Although they tolerate confinement well, they do very well as foragers. They are very suitable for cold climates with all that thick feathering. The preference of soil/environment is a well–drained soil that is generally dry and a moist, cool climate. Wet, swampy or muddy areas should be avoided since it might lead to foot problems.
They make great mothers and tend to set on the nest well, they are not overly broody but this can depend on the line of birds you buy from.
They are usually fairly high in the pecking order since most hens seem to be intimidated by their size! They aren’t known as flock bullies either and can generally get along with most other chickens.
Table Fare and Eggs
The Brahma was initially bred as table fare. In the 1800s’ the bird was in fact much larger and one bird could easily feed a large family cheaply.
Between 1850 and 1930 the Brahma was the table chicken unrivalled by any other.
Even nowadays the size of the bird is enough to feed a family of four, but if you prefer to keep your hens for eggs the Brahma performs well enough.
A hen will produce 3–4 eggs per week – and here’s the really good news; they prefer to lay from October to May, just when your other girls are thinking about shutting down for winter!
The eggs are medium to large size, brown in color. The downside is that the hens can take six to seven months before they start laying.
Common Health Issues
As with all feather–footed fowl, the feathering can be problematic in winter.
The feet can become wet and muddy which can lead to frostbite in freezing temperatures. When the feet do get wet or muddy, the toes can develop small mud balls which can severely damage the toe if not dealt with.
You therefore need to pay special attention to their feet if they are allowed out in the winter snow and ice.
Also, since their feathering is so dense and tight, keep a sharp eye out for lice and mites. Inspect their legs frequently for scaly leg mite too – it’s difficult to spot in feathered foot breeds.
Occasionally a foot quill will catch on something and break off. They can bleed quite profusely, but the application of pressure followed by corn starch or styptic powder will usually take care of the problem.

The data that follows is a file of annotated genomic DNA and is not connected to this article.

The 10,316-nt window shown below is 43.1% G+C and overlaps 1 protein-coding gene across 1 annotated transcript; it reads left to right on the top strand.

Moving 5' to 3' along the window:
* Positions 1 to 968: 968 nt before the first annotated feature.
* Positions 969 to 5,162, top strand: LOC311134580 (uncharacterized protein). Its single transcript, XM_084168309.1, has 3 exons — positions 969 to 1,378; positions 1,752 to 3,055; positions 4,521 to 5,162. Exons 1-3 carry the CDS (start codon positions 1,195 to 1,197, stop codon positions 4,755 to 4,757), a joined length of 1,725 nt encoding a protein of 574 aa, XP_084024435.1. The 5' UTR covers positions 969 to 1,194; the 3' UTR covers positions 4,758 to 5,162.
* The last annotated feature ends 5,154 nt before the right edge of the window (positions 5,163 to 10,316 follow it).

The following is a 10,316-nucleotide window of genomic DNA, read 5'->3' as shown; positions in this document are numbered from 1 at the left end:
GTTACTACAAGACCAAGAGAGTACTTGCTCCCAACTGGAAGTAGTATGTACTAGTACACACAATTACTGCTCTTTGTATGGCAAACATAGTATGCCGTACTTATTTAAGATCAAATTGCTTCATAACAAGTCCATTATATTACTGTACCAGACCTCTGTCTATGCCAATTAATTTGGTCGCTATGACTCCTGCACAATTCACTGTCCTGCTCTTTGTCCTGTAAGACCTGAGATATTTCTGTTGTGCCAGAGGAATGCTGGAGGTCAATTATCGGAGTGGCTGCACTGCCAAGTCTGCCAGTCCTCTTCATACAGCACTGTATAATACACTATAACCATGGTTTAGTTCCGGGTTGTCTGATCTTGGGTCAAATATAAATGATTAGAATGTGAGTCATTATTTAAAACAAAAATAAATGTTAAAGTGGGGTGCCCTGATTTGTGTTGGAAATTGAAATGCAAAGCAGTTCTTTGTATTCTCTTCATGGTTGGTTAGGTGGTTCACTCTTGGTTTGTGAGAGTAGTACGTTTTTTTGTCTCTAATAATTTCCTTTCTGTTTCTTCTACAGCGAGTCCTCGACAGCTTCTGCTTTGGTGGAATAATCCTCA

Other than these minor issues the Brahma is a robust individual with good overall health generally.
Since the Brahma is a hefty breed, they are more prone to getting bumblefoot. When a large breed jump from roosts, for example, and they land on something fairly sharp, the weight of their bodies can push the foreign object into their foot. This can cause infection, bumblefoot, and even death in the long run.
Is the Brahma Right for You?
If you love large, friendly hens, the Brahma may be for you! This is a very calm hen, which would make a great asset to a family flock.
Small children may be a bit overwhelmed by them at first due to the size, but soon grow to love them. Their calm demeanor makes them perfect for a 4H project or even the show ring where they generally do quite well.
Some special considerations for the Brahma in the coop would be sturdy roosts, slightly larger nest boxes to accommodate the hens and slightly wider doorways – this is a large bird remember!
Since the Brahma is such a large bird, it takes longer than the average chicken to mature. Some folks say they can take up to two years to fully mature.
The chicks are usually very strong and hatch quickly – they feather in rapidly too.
They are relatively inexpensive to buy from hatcheries – unsexed chicks are under three dollars. Sexed chicks are slightly more expensive but still well under four dollars per bird.
If you go to a dedicated breeder, the stock quality will be higher and the chicks will cost you more.
The Brahma was known as the King of ‘Chickens’ until equaled or surpassed in size by the Jersey Giant.
If you think you might like to have Brahmas among your flock, do a mental check list of things that will be a bit different from your regular, standard chickens.
You may need to modify the coop and its’ ‘furniture’ to accommodate these large birds. There is also the cost of feed, as they will eat a bit more than the common chicken, so feed bills need to be estimated.
Also, feathered feet require some attention in the wetter, colder months. But I have to say that my feather–footed hens don’t go in the snow or mud – their choice. I don’t think they like wet feet!
If you decide to get some of these lovely birds you will not be disappointed. I have never heard of a Brahma with ‘attitude’ – they are friendly and docile.
Of course, the roosters might suffer a little from testosterone overload in the spring, but what rooster doesn’t?
If you have the space and opportunity to home some of these fine hens I encourage you to embrace them, I don’t think you will be disappointed, they are a good addition to any flock.
Do you already have Brahmas in your flock? Let us know about them in the comments section below…